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Aurora Shooting has Chicago Businesses Insuring for the Worst

Following the mass shooting at Aurora’s Henry Pratt in Feburary, Chicagoland businesses are considering Active Shooter Insurance.

Active Shooter Insurance, which is primarily purchased by schools and public organizations, is in growing demand for businesses- and for good reason. According to the Federal Bureau of Investigation’s (FBI), most recent report, from 2000- 2017, 42% of Active Shooter Incidents took place at businesses.

Chicagoland businesses are taking notice. After the tragedy at Henry Pratt last month, Claire Bushey of Crain’s Chicago Business, reports Chicago-based Insurance brokers, Aon and Arthur J. Gallagher had gotten more calls from businesses regarding Active Shooter Insurance. “There were certainly calls to find out, ‘Hey, do we have coverage for this?’ ” he says. “People don’t think about this until it becomes real.”- Robby Kunz, Arthur J. Gallagher

Why Active Shooter Insurance?

Many standard insurance policies were written before the surge in workplace gun-related violence. As a result,  coverage for gun violence or workplace violence-related incidents can sometimes fall into a gray area. This can become costly for businesses, especially  when their coverage  doesn’t include victim compensation. According to the Program Director of Active Shooter/Workplace Violence Insurance at McGowann Program Administrators,

“The ‘duty to defend’ clause in commercial general liability policies means victims have to sue an organization and win a lawsuit, even if the organization has good intentions and wants victims to be taken care of.”Paul Marshall, McGowan 

Consequently, more businesses are opting for the additional coverage of Active Shooter Insurance, not only to ensure proper coverage for their businesses and employees, but to avoid the potentially hefty litigation fees in the event that their liability insurance doesn’t properly compensate victims following an Active Shooter incident. Active Shooter Insurance can include coverage for: 

  • medical bills, victim cousenling, death expenses and funeral expenses
  • litigation 
  • property damage 
  • temporary loss of revenue 
  • damage to a company’s reputation, diminished productivity and decreased morale
  • loss of attraction 

Workplace Preparation Best Practices

Today’s businesses face a unique set of challenges when it comes to preventing and preparing for a potential active shooter. However, addressing these challenges promptly and effectively, could mean the difference between life and death. According to experts, the are the best practices for training employees on how to react in the event of an active shooter include:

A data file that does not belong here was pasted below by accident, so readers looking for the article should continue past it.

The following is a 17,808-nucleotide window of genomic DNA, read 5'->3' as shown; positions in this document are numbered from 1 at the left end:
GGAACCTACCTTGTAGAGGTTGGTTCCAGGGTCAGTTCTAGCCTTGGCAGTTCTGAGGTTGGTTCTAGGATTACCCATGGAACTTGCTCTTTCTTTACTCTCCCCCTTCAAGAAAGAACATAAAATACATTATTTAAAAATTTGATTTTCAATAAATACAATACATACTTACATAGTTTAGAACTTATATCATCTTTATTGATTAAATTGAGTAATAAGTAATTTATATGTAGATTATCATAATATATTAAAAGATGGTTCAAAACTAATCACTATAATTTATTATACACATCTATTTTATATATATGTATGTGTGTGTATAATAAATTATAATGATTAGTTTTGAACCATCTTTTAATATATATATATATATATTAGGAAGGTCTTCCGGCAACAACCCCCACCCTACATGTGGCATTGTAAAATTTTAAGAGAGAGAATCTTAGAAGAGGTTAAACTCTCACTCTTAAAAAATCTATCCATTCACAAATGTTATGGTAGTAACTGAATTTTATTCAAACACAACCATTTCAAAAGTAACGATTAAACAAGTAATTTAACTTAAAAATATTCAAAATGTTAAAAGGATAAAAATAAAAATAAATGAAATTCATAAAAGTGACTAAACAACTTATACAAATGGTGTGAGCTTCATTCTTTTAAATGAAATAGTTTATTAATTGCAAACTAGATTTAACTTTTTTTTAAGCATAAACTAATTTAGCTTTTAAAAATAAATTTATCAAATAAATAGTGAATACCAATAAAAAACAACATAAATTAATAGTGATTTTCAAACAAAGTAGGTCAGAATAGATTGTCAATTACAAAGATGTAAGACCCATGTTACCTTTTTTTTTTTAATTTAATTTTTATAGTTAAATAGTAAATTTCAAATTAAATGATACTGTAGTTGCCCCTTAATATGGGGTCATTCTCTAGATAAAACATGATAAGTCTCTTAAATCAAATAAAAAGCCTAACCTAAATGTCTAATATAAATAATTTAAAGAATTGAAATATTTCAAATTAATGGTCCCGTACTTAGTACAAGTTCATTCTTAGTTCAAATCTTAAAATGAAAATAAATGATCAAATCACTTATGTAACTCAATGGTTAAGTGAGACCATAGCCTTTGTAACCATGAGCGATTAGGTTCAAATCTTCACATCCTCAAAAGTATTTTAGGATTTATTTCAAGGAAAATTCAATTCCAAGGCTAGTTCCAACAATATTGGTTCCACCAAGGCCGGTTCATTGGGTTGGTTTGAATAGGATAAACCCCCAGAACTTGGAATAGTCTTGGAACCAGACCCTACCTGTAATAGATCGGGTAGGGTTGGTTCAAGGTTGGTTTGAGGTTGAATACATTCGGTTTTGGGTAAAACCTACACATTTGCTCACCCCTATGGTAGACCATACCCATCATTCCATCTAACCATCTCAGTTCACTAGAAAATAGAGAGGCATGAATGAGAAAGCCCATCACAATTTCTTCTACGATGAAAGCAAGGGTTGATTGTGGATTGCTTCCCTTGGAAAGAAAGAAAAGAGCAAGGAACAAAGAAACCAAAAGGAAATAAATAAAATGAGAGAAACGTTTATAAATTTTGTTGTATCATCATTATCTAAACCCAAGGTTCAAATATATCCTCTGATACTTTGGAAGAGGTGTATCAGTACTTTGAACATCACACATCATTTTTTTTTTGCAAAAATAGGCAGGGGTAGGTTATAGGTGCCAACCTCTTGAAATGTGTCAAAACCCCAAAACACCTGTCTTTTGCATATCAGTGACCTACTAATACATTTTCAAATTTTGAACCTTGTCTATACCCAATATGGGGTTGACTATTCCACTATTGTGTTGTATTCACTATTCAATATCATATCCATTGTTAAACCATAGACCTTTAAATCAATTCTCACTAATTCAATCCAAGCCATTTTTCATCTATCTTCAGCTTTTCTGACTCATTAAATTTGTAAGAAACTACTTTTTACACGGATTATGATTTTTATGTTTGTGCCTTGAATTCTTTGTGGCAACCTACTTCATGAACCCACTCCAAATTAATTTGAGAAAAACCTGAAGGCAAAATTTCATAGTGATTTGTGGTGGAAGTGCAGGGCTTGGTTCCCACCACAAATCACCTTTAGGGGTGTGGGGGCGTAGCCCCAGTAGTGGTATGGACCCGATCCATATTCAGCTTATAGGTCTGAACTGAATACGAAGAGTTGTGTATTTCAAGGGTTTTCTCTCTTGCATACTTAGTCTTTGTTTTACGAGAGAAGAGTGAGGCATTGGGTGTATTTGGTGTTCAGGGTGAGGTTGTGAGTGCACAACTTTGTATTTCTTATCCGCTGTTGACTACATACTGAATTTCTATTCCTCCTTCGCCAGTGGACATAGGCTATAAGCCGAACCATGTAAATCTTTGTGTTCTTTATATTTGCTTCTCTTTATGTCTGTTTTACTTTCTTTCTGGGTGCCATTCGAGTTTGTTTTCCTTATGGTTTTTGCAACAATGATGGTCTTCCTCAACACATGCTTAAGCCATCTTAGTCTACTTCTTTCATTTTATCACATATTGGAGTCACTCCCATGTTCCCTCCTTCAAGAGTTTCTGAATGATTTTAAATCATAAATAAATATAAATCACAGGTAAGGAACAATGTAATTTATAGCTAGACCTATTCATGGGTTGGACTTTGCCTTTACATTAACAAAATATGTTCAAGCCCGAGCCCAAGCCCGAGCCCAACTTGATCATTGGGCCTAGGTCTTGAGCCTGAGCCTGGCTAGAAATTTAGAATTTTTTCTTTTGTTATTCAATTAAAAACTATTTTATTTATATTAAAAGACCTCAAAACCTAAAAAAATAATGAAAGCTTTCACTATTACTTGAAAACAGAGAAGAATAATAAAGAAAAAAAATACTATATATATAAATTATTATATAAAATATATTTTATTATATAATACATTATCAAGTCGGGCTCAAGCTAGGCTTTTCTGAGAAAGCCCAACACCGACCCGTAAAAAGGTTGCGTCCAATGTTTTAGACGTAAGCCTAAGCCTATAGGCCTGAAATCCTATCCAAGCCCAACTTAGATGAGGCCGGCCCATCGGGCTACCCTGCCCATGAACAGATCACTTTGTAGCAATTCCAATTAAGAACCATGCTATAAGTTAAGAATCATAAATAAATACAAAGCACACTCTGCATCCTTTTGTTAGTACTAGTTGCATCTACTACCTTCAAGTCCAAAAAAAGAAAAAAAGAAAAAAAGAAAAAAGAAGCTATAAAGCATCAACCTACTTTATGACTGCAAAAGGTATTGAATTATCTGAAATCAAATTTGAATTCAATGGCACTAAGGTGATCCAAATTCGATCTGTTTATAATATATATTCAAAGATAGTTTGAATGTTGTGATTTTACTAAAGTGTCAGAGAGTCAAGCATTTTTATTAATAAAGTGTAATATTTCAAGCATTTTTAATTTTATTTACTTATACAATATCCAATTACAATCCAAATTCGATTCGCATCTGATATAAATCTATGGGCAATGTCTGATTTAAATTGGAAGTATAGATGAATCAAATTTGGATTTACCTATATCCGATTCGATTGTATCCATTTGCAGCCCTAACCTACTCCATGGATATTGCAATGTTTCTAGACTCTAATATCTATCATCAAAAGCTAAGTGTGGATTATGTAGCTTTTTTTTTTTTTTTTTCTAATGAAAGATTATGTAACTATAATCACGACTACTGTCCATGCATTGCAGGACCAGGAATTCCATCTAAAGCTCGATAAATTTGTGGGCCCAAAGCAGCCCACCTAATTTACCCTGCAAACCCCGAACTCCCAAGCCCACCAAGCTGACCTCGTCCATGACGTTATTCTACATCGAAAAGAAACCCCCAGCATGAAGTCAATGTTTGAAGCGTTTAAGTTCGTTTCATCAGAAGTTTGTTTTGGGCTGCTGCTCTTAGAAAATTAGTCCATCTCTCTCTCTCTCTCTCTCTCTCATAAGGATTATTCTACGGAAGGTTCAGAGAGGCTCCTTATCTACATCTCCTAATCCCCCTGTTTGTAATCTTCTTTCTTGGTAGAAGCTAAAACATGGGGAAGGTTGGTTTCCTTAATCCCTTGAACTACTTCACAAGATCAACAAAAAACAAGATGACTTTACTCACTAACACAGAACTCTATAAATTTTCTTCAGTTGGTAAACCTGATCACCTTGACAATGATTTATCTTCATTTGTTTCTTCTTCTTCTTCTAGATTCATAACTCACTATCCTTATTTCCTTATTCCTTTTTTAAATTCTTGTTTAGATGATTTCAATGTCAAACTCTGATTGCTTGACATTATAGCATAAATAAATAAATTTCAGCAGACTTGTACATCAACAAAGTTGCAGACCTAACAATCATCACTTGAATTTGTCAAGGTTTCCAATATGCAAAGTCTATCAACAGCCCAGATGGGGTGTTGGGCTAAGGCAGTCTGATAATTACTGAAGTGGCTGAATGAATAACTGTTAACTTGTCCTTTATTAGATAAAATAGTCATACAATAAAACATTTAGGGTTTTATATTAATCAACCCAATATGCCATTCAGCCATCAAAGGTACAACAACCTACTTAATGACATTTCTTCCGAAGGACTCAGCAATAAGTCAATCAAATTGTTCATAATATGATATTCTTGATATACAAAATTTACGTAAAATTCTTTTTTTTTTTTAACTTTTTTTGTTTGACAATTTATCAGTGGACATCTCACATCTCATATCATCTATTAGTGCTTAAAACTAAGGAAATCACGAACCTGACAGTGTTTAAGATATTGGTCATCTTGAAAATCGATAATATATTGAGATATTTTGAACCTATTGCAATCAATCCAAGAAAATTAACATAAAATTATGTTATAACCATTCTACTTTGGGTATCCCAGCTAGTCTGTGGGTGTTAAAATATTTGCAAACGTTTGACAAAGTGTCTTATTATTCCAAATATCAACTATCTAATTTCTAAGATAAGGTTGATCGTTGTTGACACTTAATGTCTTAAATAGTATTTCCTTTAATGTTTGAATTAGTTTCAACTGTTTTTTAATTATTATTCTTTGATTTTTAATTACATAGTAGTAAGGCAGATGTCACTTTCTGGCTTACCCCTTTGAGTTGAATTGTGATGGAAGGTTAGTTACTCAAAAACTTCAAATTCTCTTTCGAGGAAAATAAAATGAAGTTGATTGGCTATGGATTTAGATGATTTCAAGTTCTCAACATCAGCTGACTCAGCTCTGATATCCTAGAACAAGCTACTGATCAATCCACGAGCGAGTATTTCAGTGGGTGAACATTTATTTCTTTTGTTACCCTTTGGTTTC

Companies can should first start by formulating an Emergency Action Plan (EAP), that includes input from the Human Resources Department, Training Team and Management Team in addition to input from their property manager and local law enforcement agents. An effective EAP includes:

– An evacuation policy, procedure and escape route (including floor plans and safe areas)

– Roles and contact information for individuals listed in the EAP

-An Emergency notification system for to alerting local law enforcement, hospitals and employees in     remote areas of the facility


In addition to creating a plan of action, businesses should provide employees with hands-on training.  According to the Department of Homeland Security,”The most effective way of training your staff for an active shooter incident is to conduct mock active shooter training exercises.” To prepare for Active Shooter Training sessions, contact local law enforcement for help and for additional resources, visit the Department of Homeland Security’s Active Shooter workshop modules here


Some key tips to keep in mind when preparing yourself and employees for an Active shooter.


Getting as far away from the shooter as possible should be your first priority. Escape to a safe nearby location or designated safe area, as outlined in your EPA, if possible. Leave any belongs behind and warn others your encounter of the threat. When you arrive to a somewhere safe,  call 911.

If you can’t escape quickly, HIDE

When escaping is not an option, hide. But this doesn’t mean you need to passively sit in on place, instead law enforcement and experts recommend an “active” approach to hiding, with a plan of escape when possible. Hide in areas that lock from the inside, have thick, or cinderblock walls and little to no windows. Designate the best areas ahead of time in your EPA. In the event that you can’t make it to one of these areas, use furniture or heavy objects to baracade doors shut. For outward opening doors, if there’s a hyradulic arm at the top

“you can tie a belt tightly around the v-shaped arm and door won’t open”- Rob Berryman, Safety consultant of the American Contractors Insurance Group.

As a last resort, FIGHT

If the shooter breaks into your hiding spot and conterring them is the only option, fight aggressively and if possible, in a group. Remain low but ready to run and grab nearby objects to use as improvised weapons and to throw them directly at the shooter’s face.

“I challenge people to go back to their desk and find five things that can defend themselves with. Staplers, scissors, coffee mugs, anything.” Berryman continues.

Although no individual or business could ever be expected to be fully prepared for the tragic and unpredictable nature of an active shooter situation, with the right preparation and training in place, businesses can potentially save lives or lessen the losses.

For more information and resources to help prepare your business for an active shooter, visit:

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